simple: adj., composed of a single element; not compound or divided
–Merriam-Webster’s 10th Collegiate Dictionary
Beloved, we are God’s children now; what we will be has not yet been revealed. What we do know is this: when he is revealed, we will be like him, for we will see him as he is. And all who have this hope in him purify themselves, just as he is pure.
–1 John 3:2-3
In the first Beatitude, Jesus says, “Blessed are the pure in heart, for they will see God,” which is perhaps why John exhorts his readers to purify themselves—so that they may attain the hope they have of seeing God.
Of course, such perfect seeing is a long way off. In this world, we see in glimpses, snatches, through a glass darkly. But still, I long for such glimpses. I rejoice when I see, however darkly, through that glass.
Lately, the glimpses have seemed few and far between. This is not because God is absent. It is because I am. I have been preoccupied for a while now, obsessing over books sales (or lack thereof) and how that will affect my career as a writer. And so, worried about my future, I’ve not been present in my life—and have no doubt missed many graced moments when, if I’d been paying attention, I would have seen the presence and love of God.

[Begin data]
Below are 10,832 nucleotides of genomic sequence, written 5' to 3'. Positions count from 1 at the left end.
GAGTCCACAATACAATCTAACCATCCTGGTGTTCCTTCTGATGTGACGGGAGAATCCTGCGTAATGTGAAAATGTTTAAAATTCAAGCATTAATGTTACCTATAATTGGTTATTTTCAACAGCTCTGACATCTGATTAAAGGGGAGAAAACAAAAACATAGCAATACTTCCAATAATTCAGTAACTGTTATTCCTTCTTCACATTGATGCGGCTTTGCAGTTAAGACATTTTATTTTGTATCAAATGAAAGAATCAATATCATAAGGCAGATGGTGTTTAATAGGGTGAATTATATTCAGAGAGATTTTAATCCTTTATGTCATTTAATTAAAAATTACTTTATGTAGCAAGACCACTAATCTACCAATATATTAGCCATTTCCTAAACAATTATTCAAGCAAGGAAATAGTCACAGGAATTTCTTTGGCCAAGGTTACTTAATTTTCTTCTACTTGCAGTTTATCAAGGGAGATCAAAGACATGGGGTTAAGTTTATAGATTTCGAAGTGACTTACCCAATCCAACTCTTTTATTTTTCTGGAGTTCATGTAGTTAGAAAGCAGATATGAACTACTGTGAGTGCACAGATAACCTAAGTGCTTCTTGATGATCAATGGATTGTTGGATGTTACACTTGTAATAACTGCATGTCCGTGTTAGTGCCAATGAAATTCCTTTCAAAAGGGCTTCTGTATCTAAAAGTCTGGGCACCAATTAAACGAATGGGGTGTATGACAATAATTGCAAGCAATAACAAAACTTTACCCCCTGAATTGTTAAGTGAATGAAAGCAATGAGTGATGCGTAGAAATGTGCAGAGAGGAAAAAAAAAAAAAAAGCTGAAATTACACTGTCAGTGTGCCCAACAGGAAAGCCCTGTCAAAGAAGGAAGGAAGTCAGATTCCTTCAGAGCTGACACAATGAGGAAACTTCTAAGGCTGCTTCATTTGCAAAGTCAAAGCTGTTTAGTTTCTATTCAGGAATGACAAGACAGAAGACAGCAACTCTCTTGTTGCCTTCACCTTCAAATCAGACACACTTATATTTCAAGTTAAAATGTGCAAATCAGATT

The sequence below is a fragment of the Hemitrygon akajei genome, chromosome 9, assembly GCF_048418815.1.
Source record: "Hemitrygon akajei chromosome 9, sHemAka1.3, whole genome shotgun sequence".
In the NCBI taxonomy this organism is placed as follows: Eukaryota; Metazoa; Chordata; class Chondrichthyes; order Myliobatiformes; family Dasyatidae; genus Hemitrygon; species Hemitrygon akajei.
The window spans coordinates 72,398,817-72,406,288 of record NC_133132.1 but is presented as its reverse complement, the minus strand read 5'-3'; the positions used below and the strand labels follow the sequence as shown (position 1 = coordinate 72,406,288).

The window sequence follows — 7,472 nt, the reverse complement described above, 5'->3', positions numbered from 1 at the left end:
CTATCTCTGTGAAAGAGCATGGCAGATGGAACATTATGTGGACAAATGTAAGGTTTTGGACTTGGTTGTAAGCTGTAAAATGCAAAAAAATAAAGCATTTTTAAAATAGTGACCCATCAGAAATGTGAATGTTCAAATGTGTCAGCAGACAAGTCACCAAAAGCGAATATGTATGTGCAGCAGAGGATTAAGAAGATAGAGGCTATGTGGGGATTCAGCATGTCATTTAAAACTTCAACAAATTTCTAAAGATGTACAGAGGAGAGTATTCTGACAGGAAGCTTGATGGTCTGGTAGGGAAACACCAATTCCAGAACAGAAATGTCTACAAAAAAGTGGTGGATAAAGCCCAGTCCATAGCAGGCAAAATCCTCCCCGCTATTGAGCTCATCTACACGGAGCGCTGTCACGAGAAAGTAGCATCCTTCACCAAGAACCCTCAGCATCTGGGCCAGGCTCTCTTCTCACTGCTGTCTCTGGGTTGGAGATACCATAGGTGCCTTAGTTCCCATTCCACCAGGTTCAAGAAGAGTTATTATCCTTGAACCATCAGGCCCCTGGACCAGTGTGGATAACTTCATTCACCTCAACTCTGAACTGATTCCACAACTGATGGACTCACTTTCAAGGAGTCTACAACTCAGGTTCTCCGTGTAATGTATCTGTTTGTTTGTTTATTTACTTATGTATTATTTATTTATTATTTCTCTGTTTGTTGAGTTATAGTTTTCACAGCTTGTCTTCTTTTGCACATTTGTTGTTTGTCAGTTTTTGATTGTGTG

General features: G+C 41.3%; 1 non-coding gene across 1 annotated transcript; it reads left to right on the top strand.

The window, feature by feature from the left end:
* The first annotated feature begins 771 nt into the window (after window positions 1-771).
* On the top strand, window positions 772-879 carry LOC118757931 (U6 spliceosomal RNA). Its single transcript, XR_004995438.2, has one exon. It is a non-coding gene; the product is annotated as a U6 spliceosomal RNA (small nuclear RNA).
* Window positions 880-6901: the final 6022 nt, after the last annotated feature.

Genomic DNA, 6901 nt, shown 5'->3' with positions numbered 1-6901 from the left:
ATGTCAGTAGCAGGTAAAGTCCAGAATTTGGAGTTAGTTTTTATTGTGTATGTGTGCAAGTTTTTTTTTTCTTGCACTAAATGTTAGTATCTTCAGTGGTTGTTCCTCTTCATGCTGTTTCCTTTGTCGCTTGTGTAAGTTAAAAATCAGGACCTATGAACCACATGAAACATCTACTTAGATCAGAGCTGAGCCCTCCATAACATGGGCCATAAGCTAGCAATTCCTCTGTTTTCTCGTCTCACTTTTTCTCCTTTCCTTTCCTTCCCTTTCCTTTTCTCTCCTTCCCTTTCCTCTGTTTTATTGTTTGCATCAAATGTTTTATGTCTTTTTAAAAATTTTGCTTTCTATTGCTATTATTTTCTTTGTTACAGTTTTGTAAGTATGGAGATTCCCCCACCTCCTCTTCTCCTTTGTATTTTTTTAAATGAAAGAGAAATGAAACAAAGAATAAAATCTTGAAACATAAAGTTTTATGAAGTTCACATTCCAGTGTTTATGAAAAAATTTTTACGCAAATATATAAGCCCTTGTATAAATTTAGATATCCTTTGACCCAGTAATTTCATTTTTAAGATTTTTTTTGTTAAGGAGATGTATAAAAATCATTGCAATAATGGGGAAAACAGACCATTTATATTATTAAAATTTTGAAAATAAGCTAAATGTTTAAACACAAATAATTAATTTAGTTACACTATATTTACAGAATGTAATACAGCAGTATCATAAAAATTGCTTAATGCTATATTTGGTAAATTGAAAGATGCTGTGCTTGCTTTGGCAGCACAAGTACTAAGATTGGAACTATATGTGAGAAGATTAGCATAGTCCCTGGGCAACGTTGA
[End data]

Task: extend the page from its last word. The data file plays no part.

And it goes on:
In her book, Breathe, Keri Wyatt Kent writes that the opposite of simplicity is not complexity, but duplicity. Duplicity is a division. Di-vision. Two visions. We cannot live with two visions.
But I try. Oh how I try. I live with one eye on me and one eye on God. And it wears me out. Because here’s the thing: my eyes can’t do that. Invariably, both eyes end up looking at me, and I am inherently divided: my wants, needs, hopes, fears, loves, hates. Looking at myself isn’t just duplicity; it’s multiplicity, and it’s a recipe for crazy-making. (Just ask my husband. Never mind—please don’t!)
I need a single vision, one that is focused wholly on God. I want the single eye, the single heart that Jesus had.
Purify yourselves, as he is pure.
Blessed are the pure in heart, for they will see God.
Create in me a pure heart, O God.
The lectionary passages for the Third Sunday of Easter:
1 John 3:1-7